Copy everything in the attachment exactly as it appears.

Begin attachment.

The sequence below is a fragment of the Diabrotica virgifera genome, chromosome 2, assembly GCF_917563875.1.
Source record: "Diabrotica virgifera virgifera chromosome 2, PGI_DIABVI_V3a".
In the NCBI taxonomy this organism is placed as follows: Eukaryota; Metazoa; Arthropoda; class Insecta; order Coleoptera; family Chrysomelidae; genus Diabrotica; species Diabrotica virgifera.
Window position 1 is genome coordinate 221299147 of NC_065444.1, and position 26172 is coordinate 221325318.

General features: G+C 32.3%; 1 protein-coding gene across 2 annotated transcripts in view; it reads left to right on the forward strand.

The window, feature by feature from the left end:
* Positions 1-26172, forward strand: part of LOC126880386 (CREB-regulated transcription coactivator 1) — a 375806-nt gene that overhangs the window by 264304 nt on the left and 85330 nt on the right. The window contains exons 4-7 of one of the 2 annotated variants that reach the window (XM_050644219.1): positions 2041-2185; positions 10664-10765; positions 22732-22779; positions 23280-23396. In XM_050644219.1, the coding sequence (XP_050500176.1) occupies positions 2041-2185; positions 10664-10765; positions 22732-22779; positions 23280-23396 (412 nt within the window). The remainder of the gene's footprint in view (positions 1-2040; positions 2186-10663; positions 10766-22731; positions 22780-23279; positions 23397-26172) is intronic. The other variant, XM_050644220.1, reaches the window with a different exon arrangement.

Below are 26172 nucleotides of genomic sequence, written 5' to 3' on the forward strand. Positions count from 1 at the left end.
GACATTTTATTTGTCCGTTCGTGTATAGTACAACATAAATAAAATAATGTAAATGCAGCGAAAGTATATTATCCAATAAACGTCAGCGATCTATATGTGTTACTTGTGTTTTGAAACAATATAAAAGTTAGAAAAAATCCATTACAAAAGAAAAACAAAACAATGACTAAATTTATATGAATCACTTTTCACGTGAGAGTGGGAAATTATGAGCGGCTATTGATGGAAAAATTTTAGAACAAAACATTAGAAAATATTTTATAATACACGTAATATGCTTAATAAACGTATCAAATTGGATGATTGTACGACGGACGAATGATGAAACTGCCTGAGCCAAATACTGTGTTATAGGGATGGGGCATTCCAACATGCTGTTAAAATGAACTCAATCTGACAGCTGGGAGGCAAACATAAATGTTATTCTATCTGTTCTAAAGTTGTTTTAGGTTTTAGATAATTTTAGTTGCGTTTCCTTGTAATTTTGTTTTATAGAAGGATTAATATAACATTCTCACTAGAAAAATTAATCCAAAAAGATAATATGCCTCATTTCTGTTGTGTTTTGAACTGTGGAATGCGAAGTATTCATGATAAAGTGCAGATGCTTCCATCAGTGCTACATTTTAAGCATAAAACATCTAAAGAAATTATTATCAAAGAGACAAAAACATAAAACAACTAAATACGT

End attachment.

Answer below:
The sequence below is a fragment of the Diabrotica virgifera genome, chromosome 2, assembly GCF_917563875.1.
Source record: "Diabrotica virgifera virgifera chromosome 2, PGI_DIABVI_V3a".
In the NCBI taxonomy this organism is placed as follows: Eukaryota; Metazoa; Arthropoda; class Insecta; order Coleoptera; family Chrysomelidae; genus Diabrotica; species Diabrotica virgifera.
Window position 1 is genome coordinate 221299147 of NC_065444.1, and position 26172 is coordinate 221325318.

General features: G+C 32.3%; 1 protein-coding gene across 2 annotated transcripts in view; it reads left to right on the forward strand.

The window, feature by feature from the left end:
* Positions 1-26172, forward strand: part of LOC126880386 (CREB-regulated transcription coactivator 1) — a 375806-nt gene that overhangs the window by 264304 nt on the left and 85330 nt on the right. The window contains exons 4-7 of one of the 2 annotated variants that reach the window (XM_050644219.1): positions 2041-2185; positions 10664-10765; positions 22732-22779; positions 23280-23396. In XM_050644219.1, the coding sequence (XP_050500176.1) occupies positions 2041-2185; positions 10664-10765; positions 22732-22779; positions 23280-23396 (412 nt within the window). The remainder of the gene's footprint in view (positions 1-2040; positions 2186-10663; positions 10766-22731; positions 22780-23279; positions 23397-26172) is intronic. The other variant, XM_050644220.1, reaches the window with a different exon arrangement.

Below are 26172 nucleotides of genomic sequence, written 5' to 3' on the forward strand. Positions count from 1 at the left end.
GACATTTTATTTGTCCGTTCGTGTATAGTACAACATAAATAAAATAATGTAAATGCAGCGAAAGTATATTATCCAATAAACGTCAGCGATCTATATGTGTTACTTGTGTTTTGAAACAATATAAAAGTTAGAAAAAATCCATTACAAAAGAAAAACAAAACAATGACTAAATTTATATGAATCACTTTTCACGTGAGAGTGGGAAATTATGAGCGGCTATTGATGGAAAAATTTTAGAACAAAACATTAGAAAATATTTTATAATACACGTAATATGCTTAATAAACGTATCAAATTGGATGATTGTACGACGGACGAATGATGAAACTGCCTGAGCCAAATACTGTGTTATAGGGATGGGGCATTCCAACATGCTGTTAAAATGAACTCAATCTGACAGCTGGGAGGCAAACATAAATGTTATTCTATCTGTTCTAAAGTTGTTTTAGGTTTTAGATAATTTTAGTTGCGTTTCCTTGTAATTTTGTTTTATAGAAGGATTAATATAACATTCTCACTAGAAAAATTAATCCAAAAAGATAATATGCCTCATTTCTGTTGTGTTTTGAACTGTGGAATGCGAAGTATTCATGATAAAGTGCAGATGCTTCCATCAGTGCTACATTTTAAGCATAAAACATCTAAAGAAATTATTATCAAAGAGACAAAAACATAAAACAACTAAATACGT